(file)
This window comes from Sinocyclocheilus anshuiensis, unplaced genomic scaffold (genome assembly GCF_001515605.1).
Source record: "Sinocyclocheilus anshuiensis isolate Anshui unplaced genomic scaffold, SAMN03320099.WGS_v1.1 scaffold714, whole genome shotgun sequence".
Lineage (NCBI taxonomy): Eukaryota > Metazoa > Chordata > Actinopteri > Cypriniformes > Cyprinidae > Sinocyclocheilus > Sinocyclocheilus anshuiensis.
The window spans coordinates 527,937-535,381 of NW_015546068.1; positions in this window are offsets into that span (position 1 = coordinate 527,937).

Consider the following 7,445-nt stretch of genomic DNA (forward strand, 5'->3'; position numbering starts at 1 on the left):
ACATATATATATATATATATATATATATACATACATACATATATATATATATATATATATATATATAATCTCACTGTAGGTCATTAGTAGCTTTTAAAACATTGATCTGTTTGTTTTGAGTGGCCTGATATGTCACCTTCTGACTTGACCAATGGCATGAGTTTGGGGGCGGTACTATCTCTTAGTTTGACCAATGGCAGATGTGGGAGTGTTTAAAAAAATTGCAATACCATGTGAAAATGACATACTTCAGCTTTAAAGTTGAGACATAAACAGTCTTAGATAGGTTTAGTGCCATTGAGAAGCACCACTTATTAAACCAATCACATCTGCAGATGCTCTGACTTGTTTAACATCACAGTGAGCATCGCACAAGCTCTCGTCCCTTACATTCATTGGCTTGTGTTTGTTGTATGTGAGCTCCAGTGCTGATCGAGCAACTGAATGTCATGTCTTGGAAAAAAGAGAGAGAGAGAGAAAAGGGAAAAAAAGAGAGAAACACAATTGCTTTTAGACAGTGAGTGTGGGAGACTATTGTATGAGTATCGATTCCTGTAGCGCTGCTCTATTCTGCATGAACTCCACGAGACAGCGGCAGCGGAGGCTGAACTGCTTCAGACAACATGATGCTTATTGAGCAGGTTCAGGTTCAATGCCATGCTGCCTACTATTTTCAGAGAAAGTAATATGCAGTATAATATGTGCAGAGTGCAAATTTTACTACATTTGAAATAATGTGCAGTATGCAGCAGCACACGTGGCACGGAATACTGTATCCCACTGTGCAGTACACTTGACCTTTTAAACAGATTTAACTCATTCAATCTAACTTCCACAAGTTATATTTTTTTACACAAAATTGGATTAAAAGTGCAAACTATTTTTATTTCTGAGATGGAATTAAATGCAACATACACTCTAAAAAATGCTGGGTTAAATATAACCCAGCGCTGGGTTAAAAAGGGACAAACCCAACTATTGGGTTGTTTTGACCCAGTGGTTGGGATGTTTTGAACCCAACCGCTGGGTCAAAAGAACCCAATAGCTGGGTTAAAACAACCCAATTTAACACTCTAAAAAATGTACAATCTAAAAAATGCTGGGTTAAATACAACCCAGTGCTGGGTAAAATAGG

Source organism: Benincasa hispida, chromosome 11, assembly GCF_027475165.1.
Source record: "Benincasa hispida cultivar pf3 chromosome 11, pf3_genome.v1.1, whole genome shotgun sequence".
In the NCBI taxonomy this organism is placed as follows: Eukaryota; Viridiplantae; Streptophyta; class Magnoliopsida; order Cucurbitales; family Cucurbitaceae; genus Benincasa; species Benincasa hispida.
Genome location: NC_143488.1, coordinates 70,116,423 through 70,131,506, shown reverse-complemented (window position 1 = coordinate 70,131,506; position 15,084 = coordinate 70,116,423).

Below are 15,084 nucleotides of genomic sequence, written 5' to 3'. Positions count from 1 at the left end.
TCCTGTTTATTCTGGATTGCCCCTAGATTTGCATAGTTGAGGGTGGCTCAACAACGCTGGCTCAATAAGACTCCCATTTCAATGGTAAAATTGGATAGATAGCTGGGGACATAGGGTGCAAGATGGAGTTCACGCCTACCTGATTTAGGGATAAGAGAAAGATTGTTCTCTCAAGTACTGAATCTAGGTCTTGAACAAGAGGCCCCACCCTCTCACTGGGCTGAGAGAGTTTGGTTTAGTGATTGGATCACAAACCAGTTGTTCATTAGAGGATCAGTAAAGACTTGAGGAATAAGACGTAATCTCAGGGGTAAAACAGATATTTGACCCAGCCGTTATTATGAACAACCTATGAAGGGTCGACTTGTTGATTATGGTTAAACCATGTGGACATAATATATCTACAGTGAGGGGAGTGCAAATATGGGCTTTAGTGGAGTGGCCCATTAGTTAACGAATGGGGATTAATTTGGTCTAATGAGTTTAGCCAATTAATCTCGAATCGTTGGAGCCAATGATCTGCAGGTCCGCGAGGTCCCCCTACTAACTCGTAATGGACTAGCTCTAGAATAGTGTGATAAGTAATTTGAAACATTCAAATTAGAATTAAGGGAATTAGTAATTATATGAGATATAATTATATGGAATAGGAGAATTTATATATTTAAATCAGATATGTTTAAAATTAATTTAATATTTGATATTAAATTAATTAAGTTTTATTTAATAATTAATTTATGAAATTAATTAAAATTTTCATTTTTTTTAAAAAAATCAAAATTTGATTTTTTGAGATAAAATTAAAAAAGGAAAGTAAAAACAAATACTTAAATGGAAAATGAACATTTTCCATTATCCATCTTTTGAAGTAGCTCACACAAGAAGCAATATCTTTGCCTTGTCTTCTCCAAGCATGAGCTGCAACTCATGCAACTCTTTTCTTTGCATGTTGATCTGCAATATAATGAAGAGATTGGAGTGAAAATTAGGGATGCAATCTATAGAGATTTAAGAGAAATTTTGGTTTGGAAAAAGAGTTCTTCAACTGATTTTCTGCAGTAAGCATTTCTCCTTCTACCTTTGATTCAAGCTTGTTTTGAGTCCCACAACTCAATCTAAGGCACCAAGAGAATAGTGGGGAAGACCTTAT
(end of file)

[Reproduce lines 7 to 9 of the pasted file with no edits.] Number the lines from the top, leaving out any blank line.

Source organism: Benincasa hispida, chromosome 11, assembly GCF_027475165.1.
Source record: "Benincasa hispida cultivar pf3 chromosome 11, pf3_genome.v1.1, whole genome shotgun sequence".
In the NCBI taxonomy this organism is placed as follows: Eukaryota; Viridiplantae; Streptophyta; class Magnoliopsida; order Cucurbitales; family Cucurbitaceae; genus Benincasa; species Benincasa hispida.